How To Tell If Your Baby Is In Pain From Diaper Rash

Sometimes it seems no matter how many creams, powders, and ointments you dab on your baby’s bottom, diaper rash just has a way of creeping up on you. But between deciphering hungry cries, tired whines, and screaming that means an illness is on its way, it’s not always easy to figure out why your baby is upset. So, how do you know if your baby is in pain from diaper rash?

"The diaper area on a baby is often warm, wet, and full of urine and stool, so it’s no wonder babies get rashes in this area," says Dr. Marnie Baker, a MemorialCare Medical Group pediatrician at Saddleback Memorial Medical Center in Laguna Hills, California. "Signs that your baby is experiencing pain from a diaper rash are not usually subtle, and include crying and squirming with diaper changes, or, for an older infant or toddler, trying to reach in their diaper."

Baker tells Romper in an email interview that physical signs of a diaper rash include general redness, red dots and/or bumps, and sometimes blisters or areas of broken skin, which may appear weepy or even bleed. A baby may also cry when placed in the bath, an experience that he might otherwise enjoy.

"As a mom myself, I wish I could write to you with a magic diaper rash remedy that will instantaneously solve your problem," Baker says in her email.

Because diaper rash means skin has broken down, Baker explains that it will take seven to 10 days for new skin to form, no matter what cream or potion you put on it. She says that because "waiting for the body to heal itself" isn’t exactly a principle babies understand, she forgoes over-the-counter and prescription diaper rash creams for simple ointments, like Vaseline or Aquaphor.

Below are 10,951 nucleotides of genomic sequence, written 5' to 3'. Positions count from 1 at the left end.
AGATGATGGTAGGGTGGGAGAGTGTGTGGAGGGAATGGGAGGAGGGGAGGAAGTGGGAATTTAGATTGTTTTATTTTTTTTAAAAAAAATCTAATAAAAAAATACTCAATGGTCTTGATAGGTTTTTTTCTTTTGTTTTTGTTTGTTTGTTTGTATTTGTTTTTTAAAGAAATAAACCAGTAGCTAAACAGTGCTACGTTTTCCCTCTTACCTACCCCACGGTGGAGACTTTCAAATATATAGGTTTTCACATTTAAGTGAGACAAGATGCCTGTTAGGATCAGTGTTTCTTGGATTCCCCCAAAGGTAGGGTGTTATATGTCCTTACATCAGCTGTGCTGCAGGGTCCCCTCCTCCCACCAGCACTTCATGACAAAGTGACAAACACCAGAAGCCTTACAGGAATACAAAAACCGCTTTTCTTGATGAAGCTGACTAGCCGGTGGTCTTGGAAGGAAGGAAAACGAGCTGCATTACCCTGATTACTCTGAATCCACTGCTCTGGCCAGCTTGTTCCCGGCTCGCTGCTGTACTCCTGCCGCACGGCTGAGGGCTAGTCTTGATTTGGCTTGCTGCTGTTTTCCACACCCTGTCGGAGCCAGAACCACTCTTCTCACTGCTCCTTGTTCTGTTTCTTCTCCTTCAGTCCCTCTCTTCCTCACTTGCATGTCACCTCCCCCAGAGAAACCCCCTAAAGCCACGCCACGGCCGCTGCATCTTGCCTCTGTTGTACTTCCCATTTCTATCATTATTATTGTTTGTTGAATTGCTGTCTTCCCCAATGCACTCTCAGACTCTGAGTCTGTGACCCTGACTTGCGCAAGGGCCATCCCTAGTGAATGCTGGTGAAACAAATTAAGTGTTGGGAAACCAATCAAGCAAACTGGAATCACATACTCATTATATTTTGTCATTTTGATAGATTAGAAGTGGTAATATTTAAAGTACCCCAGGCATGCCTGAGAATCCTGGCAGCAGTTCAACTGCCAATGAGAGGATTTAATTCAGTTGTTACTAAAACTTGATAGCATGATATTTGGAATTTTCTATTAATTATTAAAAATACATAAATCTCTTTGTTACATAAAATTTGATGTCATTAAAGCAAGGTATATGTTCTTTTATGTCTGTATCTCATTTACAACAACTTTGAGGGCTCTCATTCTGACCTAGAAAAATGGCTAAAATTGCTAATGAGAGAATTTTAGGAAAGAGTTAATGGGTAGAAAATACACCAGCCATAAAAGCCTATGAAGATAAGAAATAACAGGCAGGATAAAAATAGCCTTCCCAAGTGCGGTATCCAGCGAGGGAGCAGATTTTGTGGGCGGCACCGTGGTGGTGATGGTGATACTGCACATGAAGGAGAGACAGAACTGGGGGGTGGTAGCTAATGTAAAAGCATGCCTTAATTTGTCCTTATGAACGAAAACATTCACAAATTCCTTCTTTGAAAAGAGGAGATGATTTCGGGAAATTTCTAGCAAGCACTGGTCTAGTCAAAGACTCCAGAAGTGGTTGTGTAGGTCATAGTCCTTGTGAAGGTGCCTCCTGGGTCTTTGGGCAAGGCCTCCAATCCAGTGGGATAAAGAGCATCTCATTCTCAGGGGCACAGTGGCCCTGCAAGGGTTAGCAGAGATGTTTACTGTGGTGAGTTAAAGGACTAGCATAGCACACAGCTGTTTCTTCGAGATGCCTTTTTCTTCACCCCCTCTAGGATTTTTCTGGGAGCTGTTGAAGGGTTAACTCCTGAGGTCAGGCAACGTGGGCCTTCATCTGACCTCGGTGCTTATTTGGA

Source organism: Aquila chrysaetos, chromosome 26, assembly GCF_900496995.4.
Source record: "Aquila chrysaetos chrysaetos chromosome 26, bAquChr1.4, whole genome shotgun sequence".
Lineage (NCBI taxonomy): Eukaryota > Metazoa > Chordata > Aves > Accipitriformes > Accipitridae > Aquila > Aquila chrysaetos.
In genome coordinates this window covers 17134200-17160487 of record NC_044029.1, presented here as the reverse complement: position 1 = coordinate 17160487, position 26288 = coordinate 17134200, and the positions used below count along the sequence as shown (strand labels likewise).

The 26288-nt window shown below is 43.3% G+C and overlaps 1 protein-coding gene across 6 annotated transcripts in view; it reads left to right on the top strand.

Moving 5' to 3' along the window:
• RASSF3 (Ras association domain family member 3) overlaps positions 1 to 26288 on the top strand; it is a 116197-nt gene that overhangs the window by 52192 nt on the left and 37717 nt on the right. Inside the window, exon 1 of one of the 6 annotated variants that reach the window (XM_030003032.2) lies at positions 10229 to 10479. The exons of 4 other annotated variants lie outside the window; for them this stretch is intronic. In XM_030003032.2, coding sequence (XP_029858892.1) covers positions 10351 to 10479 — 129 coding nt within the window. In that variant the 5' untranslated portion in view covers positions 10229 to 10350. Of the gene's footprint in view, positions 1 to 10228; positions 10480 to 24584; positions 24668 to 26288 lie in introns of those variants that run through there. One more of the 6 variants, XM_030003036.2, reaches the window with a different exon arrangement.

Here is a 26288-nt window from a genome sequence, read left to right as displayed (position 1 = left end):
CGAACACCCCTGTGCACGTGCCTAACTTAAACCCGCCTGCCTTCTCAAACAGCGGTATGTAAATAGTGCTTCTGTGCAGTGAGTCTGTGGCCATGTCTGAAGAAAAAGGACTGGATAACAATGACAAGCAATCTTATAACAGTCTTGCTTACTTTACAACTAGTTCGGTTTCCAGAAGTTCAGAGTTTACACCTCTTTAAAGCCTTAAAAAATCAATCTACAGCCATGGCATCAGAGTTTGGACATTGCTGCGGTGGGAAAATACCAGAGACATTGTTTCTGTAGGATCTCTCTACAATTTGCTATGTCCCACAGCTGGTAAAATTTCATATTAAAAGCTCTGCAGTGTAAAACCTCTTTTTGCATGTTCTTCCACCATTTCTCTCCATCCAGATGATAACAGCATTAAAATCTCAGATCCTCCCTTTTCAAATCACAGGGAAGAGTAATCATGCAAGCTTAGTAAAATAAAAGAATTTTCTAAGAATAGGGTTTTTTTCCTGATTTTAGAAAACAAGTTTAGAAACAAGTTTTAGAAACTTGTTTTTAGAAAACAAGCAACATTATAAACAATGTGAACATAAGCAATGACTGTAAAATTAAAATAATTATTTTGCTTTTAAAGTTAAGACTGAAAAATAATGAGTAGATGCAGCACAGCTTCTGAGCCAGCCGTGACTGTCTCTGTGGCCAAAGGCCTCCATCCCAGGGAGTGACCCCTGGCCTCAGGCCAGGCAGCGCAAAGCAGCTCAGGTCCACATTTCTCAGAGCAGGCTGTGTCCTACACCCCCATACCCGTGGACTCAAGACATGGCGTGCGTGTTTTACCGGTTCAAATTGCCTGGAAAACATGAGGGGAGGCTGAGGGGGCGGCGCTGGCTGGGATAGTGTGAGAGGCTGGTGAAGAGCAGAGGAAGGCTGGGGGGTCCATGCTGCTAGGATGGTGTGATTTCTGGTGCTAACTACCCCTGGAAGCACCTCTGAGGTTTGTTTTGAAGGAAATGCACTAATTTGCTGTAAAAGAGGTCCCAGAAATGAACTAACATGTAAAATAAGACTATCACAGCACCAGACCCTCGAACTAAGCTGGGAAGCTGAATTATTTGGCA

"This will help create a barrier between urine and/or stool and the broken down skin," she adds.

Baker says parents should also give babies a daily bath during the time the rash is healing, and gently pat the rash dry when done. If the rash is not healed within seven to 10 days or there is significant bleeding, pus, or pain, then she recommends seeing your pediatrician for an evaluation.

For the future, it’s important to know that diaper rash can still happen even when you take all of the right steps. Steps that can help keep it at bay include applying a thick layer of ointment that contains zinc oxide at each diaper change and being careful to not put diapers on too tight, according to the American Academy of Pediatrics. Extra absorbent diapers are also helpful.

As for the blowout diapers and pee aiming in every direction, well, you’re on your own for those duties.